October 2, 2021

Yelling at your Kids does Not Toughen them Up.

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There’s nothing like the feel of the crisp fall air, hitting your face as you load into the car, early in the morning, preparing to head out to another away game.

The car is loaded with blankets and chairs, extra shin guards, and sweatshirts. No way you’re going to be caught off guard, this year, when you arrive at the fields for your kid’s next game!

Personally, I have a love-hate relationship with this season. I have a T-shirt that says, “My heart is on that field,” and the heart is filled with the pattern of a soccer ball.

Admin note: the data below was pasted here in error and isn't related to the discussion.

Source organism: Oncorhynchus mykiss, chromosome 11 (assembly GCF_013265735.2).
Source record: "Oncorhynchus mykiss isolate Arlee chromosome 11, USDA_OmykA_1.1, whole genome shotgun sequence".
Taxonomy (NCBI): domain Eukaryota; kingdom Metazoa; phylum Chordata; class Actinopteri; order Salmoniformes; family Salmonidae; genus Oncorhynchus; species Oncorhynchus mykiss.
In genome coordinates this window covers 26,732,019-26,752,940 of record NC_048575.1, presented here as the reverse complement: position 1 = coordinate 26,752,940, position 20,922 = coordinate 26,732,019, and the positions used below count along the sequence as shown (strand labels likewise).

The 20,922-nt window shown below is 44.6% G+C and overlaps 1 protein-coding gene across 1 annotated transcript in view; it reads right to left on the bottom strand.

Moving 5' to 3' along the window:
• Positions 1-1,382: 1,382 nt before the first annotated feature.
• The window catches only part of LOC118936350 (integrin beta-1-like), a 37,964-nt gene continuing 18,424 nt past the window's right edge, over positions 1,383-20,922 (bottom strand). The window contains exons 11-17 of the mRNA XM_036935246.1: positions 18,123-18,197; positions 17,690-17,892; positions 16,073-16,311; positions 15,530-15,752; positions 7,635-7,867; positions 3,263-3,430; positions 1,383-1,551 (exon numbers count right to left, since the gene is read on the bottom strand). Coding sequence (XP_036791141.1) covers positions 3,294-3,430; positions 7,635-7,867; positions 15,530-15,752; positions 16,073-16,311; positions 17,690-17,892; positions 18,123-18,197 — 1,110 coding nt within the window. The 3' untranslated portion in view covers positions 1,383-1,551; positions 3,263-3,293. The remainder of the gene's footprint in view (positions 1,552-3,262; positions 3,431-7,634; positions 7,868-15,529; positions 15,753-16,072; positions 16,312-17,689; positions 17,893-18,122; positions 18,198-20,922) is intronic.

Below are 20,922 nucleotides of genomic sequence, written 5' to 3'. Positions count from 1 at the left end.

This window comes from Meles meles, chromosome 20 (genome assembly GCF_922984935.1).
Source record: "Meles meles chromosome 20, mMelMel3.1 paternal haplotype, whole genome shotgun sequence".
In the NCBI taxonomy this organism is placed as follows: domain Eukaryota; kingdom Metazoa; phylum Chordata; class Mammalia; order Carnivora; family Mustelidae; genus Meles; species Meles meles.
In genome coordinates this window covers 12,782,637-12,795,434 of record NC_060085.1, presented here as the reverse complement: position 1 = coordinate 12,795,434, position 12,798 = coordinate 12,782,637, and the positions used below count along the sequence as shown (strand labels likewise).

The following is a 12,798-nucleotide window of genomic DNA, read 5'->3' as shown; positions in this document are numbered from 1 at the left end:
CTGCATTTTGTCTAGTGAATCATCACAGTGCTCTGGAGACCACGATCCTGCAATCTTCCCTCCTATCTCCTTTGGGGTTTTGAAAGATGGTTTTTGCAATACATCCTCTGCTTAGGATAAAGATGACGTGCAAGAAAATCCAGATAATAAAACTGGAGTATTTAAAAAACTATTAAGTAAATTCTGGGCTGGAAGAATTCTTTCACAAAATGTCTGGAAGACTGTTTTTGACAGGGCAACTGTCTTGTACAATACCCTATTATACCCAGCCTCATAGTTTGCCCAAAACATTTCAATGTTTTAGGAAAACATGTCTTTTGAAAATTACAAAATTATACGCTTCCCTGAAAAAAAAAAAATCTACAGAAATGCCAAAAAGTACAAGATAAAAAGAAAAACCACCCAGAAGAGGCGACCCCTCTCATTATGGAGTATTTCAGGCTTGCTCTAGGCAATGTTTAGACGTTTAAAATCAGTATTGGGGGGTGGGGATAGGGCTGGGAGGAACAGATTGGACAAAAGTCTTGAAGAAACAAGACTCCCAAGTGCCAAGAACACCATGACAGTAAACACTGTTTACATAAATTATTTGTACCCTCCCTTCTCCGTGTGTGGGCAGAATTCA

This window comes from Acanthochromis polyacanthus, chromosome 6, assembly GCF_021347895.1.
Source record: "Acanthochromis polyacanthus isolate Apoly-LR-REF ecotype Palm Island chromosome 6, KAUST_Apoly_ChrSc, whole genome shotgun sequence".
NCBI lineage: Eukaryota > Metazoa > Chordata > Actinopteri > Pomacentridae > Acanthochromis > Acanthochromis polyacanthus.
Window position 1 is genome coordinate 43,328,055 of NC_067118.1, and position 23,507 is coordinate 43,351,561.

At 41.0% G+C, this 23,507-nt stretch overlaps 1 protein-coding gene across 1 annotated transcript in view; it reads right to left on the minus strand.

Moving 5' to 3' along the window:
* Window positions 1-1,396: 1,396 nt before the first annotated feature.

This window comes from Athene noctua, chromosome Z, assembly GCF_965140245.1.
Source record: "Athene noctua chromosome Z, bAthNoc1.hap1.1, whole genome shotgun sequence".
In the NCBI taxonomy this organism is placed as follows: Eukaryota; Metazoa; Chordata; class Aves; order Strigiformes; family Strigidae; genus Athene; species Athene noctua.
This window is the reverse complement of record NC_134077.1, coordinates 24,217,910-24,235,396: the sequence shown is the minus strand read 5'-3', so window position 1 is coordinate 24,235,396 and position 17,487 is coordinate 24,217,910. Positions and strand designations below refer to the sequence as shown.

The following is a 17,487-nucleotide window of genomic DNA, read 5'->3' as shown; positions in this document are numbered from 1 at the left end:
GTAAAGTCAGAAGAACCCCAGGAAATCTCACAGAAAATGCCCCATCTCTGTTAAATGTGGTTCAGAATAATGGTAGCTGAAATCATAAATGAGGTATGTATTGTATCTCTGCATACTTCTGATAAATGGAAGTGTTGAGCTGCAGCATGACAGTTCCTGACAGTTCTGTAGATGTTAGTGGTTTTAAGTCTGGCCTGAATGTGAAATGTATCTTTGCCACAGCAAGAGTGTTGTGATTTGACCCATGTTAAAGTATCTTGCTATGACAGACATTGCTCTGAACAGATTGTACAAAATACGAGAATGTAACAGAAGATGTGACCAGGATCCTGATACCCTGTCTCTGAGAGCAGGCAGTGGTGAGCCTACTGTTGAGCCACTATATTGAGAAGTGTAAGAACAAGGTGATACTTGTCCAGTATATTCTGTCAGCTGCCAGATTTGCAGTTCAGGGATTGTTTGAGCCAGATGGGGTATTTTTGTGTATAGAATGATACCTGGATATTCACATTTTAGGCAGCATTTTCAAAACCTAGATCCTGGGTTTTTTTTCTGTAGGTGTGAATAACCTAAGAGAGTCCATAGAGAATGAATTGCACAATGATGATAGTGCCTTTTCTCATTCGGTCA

I wear it with pride. I love to watch my son play with the other boys on his team. They are like a fine-tuned machine and have come up through the ranks of travel soccer, and now, they play in an extremely competitive division.

Honestly, I couldn’t care less about the division or level; I just love to watch him play and see the joy he derives from the sport and camaraderie with his teammates. What I dislike—hate even—are the triggers I have to dodge while I try to enjoy his game.

Whistles are drowned out by some parents who insist on yelling and screaming at their children, demeaning them in front of the other parents, their peers, and strangers, and it’s extremely disturbing.

As a nurse, I would consider this bordering on emotional abuse. I try to tune it out, but as someone who experienced emotional abuse when I was young, it’s not such an easy thing to do.

My first inclination is to turn around and tell the person to shut the f*ck up.